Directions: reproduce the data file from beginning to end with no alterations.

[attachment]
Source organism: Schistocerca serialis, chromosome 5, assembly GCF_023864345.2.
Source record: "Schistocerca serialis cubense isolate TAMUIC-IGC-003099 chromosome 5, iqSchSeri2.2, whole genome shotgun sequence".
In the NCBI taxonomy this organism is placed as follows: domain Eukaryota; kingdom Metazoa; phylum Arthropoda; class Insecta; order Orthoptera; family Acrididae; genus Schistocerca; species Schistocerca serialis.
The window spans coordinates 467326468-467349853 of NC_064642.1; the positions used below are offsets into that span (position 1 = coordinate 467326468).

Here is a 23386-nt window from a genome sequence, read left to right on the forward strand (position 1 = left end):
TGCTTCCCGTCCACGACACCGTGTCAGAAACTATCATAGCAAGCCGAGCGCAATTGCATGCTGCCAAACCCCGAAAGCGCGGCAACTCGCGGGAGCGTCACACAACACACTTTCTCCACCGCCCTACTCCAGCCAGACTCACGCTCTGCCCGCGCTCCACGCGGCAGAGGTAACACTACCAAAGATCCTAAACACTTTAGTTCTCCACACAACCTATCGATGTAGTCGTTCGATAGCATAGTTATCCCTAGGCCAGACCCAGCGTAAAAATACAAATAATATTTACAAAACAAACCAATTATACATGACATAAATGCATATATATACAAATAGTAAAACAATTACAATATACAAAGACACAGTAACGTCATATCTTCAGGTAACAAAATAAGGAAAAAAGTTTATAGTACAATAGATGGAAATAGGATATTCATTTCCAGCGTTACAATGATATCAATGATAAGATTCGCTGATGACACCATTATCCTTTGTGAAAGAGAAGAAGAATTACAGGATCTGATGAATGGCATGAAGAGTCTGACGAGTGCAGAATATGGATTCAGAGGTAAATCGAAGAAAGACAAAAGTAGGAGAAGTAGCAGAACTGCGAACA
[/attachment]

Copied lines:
Source organism: Schistocerca serialis, chromosome 5, assembly GCF_023864345.2.
Source record: "Schistocerca serialis cubense isolate TAMUIC-IGC-003099 chromosome 5, iqSchSeri2.2, whole genome shotgun sequence".
In the NCBI taxonomy this organism is placed as follows: domain Eukaryota; kingdom Metazoa; phylum Arthropoda; class Insecta; order Orthoptera; family Acrididae; genus Schistocerca; species Schistocerca serialis.
The window spans coordinates 467326468-467349853 of NC_064642.1; the positions used below are offsets into that span (position 1 = coordinate 467326468).

Here is a 23386-nt window from a genome sequence, read left to right on the forward strand (position 1 = left end):
TGCTTCCCGTCCACGACACCGTGTCAGAAACTATCATAGCAAGCCGAGCGCAATTGCATGCTGCCAAACCCCGAAAGCGCGGCAACTCGCGGGAGCGTCACACAACACACTTTCTCCACCGCCCTACTCCAGCCAGACTCACGCTCTGCCCGCGCTCCACGCGGCAGAGGTAACACTACCAAAGATCCTAAACACTTTAGTTCTCCACACAACCTATCGATGTAGTCGTTCGATAGCATAGTTATCCCTAGGCCAGACCCAGCGTAAAAATACAAATAATATTTACAAAACAAACCAATTATACATGACATAAATGCATATATATACAAATAGTAAAACAATTACAATATACAAAGACACAGTAACGTCATATCTTCAGGTAACAAAATAAGGAAAAAAGTTTATAGTACAATAGATGGAAATAGGATATTCATTTCCAGCGTTACAATGATATCAATGATAAGATTCGCTGATGACACCATTATCCTTTGTGAAAGAGAAGAAGAATTACAGGATCTGATGAATGGCATGAAGAGTCTGACGAGTGCAGAATATGGATTCAGAGGTAAATCGAAGAAAGACAAAAGTAGGAGAAGTAGCAGAACTGCGAACA